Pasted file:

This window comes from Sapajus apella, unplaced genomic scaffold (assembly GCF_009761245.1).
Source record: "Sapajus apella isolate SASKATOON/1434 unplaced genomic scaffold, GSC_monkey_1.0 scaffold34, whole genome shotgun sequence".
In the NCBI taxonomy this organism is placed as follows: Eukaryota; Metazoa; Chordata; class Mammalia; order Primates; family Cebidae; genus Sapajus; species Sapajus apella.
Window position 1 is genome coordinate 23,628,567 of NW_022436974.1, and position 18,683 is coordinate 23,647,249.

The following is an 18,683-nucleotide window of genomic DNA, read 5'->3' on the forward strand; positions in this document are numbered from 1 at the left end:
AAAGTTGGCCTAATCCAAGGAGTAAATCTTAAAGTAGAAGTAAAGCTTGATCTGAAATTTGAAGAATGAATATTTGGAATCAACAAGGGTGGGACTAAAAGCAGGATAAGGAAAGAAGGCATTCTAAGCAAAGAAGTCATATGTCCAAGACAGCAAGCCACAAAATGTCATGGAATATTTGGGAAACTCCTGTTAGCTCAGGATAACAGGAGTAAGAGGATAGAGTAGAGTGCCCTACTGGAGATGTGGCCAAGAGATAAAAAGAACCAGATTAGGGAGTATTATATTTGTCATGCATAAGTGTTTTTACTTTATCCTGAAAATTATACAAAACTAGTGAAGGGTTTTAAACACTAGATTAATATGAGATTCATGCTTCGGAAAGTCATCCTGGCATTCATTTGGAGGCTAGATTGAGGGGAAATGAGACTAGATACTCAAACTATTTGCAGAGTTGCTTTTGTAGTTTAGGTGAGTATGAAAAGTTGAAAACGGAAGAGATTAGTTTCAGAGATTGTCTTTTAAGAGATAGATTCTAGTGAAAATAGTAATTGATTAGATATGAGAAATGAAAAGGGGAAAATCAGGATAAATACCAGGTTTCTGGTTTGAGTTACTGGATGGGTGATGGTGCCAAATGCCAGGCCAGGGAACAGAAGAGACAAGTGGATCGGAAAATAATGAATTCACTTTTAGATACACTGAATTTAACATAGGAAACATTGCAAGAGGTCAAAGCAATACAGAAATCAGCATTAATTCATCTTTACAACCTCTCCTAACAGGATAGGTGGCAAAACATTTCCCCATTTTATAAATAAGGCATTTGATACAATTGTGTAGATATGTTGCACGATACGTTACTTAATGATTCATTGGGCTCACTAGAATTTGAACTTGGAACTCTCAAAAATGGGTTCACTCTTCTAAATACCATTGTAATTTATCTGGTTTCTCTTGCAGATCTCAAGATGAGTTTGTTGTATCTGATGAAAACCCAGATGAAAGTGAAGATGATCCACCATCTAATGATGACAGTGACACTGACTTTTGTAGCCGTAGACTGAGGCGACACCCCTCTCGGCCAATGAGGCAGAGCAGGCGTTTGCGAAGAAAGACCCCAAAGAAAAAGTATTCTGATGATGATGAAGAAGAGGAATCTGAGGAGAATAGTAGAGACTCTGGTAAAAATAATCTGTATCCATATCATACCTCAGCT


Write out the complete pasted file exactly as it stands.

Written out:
This window comes from Sapajus apella, unplaced genomic scaffold (assembly GCF_009761245.1).
Source record: "Sapajus apella isolate SASKATOON/1434 unplaced genomic scaffold, GSC_monkey_1.0 scaffold34, whole genome shotgun sequence".
In the NCBI taxonomy this organism is placed as follows: Eukaryota; Metazoa; Chordata; class Mammalia; order Primates; family Cebidae; genus Sapajus; species Sapajus apella.
Window position 1 is genome coordinate 23,628,567 of NW_022436974.1, and position 18,683 is coordinate 23,647,249.

The following is an 18,683-nucleotide window of genomic DNA, read 5'->3' on the forward strand; positions in this document are numbered from 1 at the left end:
AAAGTTGGCCTAATCCAAGGAGTAAATCTTAAAGTAGAAGTAAAGCTTGATCTGAAATTTGAAGAATGAATATTTGGAATCAACAAGGGTGGGACTAAAAGCAGGATAAGGAAAGAAGGCATTCTAAGCAAAGAAGTCATATGTCCAAGACAGCAAGCCACAAAATGTCATGGAATATTTGGGAAACTCCTGTTAGCTCAGGATAACAGGAGTAAGAGGATAGAGTAGAGTGCCCTACTGGAGATGTGGCCAAGAGATAAAAAGAACCAGATTAGGGAGTATTATATTTGTCATGCATAAGTGTTTTTACTTTATCCTGAAAATTATACAAAACTAGTGAAGGGTTTTAAACACTAGATTAATATGAGATTCATGCTTCGGAAAGTCATCCTGGCATTCATTTGGAGGCTAGATTGAGGGGAAATGAGACTAGATACTCAAACTATTTGCAGAGTTGCTTTTGTAGTTTAGGTGAGTATGAAAAGTTGAAAACGGAAGAGATTAGTTTCAGAGATTGTCTTTTAAGAGATAGATTCTAGTGAAAATAGTAATTGATTAGATATGAGAAATGAAAAGGGGAAAATCAGGATAAATACCAGGTTTCTGGTTTGAGTTACTGGATGGGTGATGGTGCCAAATGCCAGGCCAGGGAACAGAAGAGACAAGTGGATCGGAAAATAATGAATTCACTTTTAGATACACTGAATTTAACATAGGAAACATTGCAAGAGGTCAAAGCAATACAGAAATCAGCATTAATTCATCTTTACAACCTCTCCTAACAGGATAGGTGGCAAAACATTTCCCCATTTTATAAATAAGGCATTTGATACAATTGTGTAGATATGTTGCACGATACGTTACTTAATGATTCATTGGGCTCACTAGAATTTGAACTTGGAACTCTCAAAAATGGGTTCACTCTTCTAAATACCATTGTAATTTATCTGGTTTCTCTTGCAGATCTCAAGATGAGTTTGTTGTATCTGATGAAAACCCAGATGAAAGTGAAGATGATCCACCATCTAATGATGACAGTGACACTGACTTTTGTAGCCGTAGACTGAGGCGACACCCCTCTCGGCCAATGAGGCAGAGCAGGCGTTTGCGAAGAAAGACCCCAAAGAAAAAGTATTCTGATGATGATGAAGAAGAGGAATCTGAGGAGAATAGTAGAGACTCTGGTAAAAATAATCTGTATCCATATCATACCTCAGCT